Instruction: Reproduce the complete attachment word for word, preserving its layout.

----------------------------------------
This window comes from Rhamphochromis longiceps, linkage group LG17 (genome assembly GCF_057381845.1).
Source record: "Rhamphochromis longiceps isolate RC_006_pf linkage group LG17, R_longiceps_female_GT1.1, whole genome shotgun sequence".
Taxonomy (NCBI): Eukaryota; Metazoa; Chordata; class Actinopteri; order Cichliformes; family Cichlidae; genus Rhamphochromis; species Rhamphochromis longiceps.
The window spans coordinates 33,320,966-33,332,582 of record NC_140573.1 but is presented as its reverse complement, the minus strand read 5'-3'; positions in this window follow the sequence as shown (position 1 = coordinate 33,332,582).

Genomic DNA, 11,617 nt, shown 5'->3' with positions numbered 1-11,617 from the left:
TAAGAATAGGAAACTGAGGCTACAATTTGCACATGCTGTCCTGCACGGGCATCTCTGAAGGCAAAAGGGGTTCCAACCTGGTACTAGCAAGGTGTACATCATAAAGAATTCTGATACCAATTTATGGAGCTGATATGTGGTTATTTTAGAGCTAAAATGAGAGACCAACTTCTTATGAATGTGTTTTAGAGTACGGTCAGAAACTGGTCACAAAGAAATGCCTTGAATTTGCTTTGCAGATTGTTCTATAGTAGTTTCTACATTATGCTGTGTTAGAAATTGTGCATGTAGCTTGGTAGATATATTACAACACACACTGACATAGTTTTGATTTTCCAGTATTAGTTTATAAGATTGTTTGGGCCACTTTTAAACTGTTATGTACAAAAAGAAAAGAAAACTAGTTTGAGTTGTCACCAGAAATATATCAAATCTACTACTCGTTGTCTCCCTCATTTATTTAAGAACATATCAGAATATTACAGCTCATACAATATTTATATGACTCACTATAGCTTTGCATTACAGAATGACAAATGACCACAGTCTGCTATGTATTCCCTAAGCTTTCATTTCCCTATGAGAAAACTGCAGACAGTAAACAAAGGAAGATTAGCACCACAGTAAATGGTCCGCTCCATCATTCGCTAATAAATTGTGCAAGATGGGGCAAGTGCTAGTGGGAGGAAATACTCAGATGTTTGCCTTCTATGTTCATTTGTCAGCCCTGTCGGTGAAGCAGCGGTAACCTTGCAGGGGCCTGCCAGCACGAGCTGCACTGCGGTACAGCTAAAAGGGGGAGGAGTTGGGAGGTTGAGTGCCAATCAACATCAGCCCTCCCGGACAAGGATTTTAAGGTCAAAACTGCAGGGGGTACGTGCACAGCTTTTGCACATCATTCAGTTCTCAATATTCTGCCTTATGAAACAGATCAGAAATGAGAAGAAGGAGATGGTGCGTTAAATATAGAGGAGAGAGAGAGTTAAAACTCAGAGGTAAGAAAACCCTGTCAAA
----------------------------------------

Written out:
This window comes from Rhamphochromis longiceps, linkage group LG17 (genome assembly GCF_057381845.1).
Source record: "Rhamphochromis longiceps isolate RC_006_pf linkage group LG17, R_longiceps_female_GT1.1, whole genome shotgun sequence".
Taxonomy (NCBI): Eukaryota; Metazoa; Chordata; class Actinopteri; order Cichliformes; family Cichlidae; genus Rhamphochromis; species Rhamphochromis longiceps.
The window spans coordinates 33,320,966-33,332,582 of record NC_140573.1 but is presented as its reverse complement, the minus strand read 5'-3'; positions in this window follow the sequence as shown (position 1 = coordinate 33,332,582).

Genomic DNA, 11,617 nt, shown 5'->3' with positions numbered 1-11,617 from the left:
TAAGAATAGGAAACTGAGGCTACAATTTGCACATGCTGTCCTGCACGGGCATCTCTGAAGGCAAAAGGGGTTCCAACCTGGTACTAGCAAGGTGTACATCATAAAGAATTCTGATACCAATTTATGGAGCTGATATGTGGTTATTTTAGAGCTAAAATGAGAGACCAACTTCTTATGAATGTGTTTTAGAGTACGGTCAGAAACTGGTCACAAAGAAATGCCTTGAATTTGCTTTGCAGATTGTTCTATAGTAGTTTCTACATTATGCTGTGTTAGAAATTGTGCATGTAGCTTGGTAGATATATTACAACACACACTGACATAGTTTTGATTTTCCAGTATTAGTTTATAAGATTGTTTGGGCCACTTTTAAACTGTTATGTACAAAAAGAAAAGAAAACTAGTTTGAGTTGTCACCAGAAATATATCAAATCTACTACTCGTTGTCTCCCTCATTTATTTAAGAACATATCAGAATATTACAGCTCATACAATATTTATATGACTCACTATAGCTTTGCATTACAGAATGACAAATGACCACAGTCTGCTATGTATTCCCTAAGCTTTCATTTCCCTATGAGAAAACTGCAGACAGTAAACAAAGGAAGATTAGCACCACAGTAAATGGTCCGCTCCATCATTCGCTAATAAATTGTGCAAGATGGGGCAAGTGCTAGTGGGAGGAAATACTCAGATGTTTGCCTTCTATGTTCATTTGTCAGCCCTGTCGGTGAAGCAGCGGTAACCTTGCAGGGGCCTGCCAGCACGAGCTGCACTGCGGTACAGCTAAAAGGGGGAGGAGTTGGGAGGTTGAGTGCCAATCAACATCAGCCCTCCCGGACAAGGATTTTAAGGTCAAAACTGCAGGGGGTACGTGCACAGCTTTTGCACATCATTCAGTTCTCAATATTCTGCCTTATGAAACAGATCAGAAATGAGAAGAAGGAGATGGTGCGTTAAATATAGAGGAGAGAGAGAGTTAAAACTCAGAGGTAAGAAAACCCTGTCAAA